- Business and Employment
Workaholic Americans: The Trend of Being Overworked and Underpaid
Americans are Working Longer Hours and Getting Less Pay
Changes in the Workplace
Seems like we’re overworked, underpaid and severely under-appreciated at our jobs nowadays, and unfortunately the trend only appears to be increasing. What happened to those jobs that were around a few decades ago, filled with such amenities like 100% matching 401k’s, employee bonuses, low-cost health insurance, actual retirement benefits and of course the biggie- scheduled and frequent pay raises. And not to mention the laid-back environment of the workplace- sure, there were busy days, but the busy I'm referring to did not equal stress in the proportion it's at today. You came to work, did your job, and managers didn't expect you to perform the task of three people. At the end of the day, you went home and didn't worry about "work stuff". Jobs were a dime a dozen for a young adult like me and managers knew they had to keep their most cherished employees by offering great benefits to compensate for the pay that didn't stretch from payday to payday. How was it that employers were so intuitive back then? And now it's seems as if they've lost their scruples- they could give a crap less because a high turnover means nothing to them- it's all about the bottom line and the bonuses to be had for all the money they're saving. Of course, had it not been for me entering the workforce some 20+ years ago, I would have no way of identifying with, much less understanding the concept of what it actually means to have a "great job with excellent benefits" in a long-gone past where you worked the job of ONE person and most likely enjoyed earning wages.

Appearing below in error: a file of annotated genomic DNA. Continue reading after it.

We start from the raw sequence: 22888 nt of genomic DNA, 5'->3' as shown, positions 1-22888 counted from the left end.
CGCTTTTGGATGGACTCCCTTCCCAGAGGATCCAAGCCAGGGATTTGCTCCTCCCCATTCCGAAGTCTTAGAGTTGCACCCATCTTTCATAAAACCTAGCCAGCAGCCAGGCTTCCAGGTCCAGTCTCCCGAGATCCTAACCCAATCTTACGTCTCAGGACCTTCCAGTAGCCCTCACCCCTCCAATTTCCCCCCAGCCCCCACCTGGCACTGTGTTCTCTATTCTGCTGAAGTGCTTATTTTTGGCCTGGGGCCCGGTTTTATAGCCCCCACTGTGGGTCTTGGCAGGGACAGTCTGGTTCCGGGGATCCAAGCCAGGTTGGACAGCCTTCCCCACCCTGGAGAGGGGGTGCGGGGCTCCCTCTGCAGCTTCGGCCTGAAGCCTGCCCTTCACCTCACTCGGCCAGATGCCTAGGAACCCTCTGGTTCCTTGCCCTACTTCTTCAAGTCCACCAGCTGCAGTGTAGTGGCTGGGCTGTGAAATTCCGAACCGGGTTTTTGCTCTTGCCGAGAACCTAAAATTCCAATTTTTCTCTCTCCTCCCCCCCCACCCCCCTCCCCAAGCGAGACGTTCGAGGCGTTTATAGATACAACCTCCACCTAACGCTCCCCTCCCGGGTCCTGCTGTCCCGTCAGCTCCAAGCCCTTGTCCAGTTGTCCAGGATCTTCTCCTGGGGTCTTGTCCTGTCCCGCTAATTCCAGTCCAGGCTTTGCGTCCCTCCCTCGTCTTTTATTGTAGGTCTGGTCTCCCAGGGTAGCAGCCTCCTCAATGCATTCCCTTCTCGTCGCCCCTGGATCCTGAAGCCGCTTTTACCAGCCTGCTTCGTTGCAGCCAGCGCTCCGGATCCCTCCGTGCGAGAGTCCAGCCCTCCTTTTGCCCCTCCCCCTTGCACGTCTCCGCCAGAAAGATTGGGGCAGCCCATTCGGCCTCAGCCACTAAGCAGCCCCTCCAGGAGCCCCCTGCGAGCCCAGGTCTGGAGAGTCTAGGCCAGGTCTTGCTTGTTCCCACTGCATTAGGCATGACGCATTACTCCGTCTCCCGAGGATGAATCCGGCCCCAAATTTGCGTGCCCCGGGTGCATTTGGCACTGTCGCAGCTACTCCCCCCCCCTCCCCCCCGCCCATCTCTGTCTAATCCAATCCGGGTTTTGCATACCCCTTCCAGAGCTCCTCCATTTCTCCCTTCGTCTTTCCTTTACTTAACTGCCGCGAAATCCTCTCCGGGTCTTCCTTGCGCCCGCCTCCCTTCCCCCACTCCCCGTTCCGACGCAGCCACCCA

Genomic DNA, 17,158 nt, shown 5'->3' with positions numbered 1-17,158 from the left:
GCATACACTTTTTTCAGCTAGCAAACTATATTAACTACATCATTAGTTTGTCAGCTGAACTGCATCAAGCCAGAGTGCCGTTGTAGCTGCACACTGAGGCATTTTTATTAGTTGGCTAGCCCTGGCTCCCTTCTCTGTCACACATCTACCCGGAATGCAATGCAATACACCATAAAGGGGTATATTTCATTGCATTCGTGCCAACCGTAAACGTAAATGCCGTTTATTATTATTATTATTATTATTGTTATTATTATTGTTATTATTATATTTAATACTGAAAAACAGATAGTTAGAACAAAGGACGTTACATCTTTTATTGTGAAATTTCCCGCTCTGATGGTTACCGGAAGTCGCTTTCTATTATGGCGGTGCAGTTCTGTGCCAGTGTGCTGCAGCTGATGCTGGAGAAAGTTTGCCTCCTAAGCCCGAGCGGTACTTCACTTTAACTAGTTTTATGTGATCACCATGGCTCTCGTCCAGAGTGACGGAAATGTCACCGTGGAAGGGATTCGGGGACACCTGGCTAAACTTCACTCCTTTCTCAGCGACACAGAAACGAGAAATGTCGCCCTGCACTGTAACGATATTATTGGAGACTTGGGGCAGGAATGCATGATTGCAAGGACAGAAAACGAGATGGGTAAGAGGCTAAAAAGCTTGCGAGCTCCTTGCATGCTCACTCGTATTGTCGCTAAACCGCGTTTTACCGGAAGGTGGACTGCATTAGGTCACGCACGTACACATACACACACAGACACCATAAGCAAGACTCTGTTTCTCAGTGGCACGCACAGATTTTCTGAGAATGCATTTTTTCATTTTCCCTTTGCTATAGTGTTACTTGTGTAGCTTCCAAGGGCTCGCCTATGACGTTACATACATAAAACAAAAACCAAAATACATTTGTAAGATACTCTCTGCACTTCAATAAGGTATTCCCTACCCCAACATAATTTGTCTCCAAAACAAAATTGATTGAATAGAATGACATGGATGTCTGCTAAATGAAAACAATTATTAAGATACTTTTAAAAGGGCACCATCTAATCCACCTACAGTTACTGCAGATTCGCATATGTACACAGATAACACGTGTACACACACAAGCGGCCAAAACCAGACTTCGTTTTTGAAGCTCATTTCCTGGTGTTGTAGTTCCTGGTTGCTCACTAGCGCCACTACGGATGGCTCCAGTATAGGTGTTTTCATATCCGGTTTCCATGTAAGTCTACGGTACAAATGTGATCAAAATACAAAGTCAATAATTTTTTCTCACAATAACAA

Effects of Today's Workforce
I like the term "work-more economy" (coined by Workforce magazine), which describes the current situation of individuals taking on a large proportion of additional responsibilities at work, sometimes carrying a double or even triple workload, resulting in working much longer hours and bringing home much less pay. Some of the negative hallmarks of today's workforce include: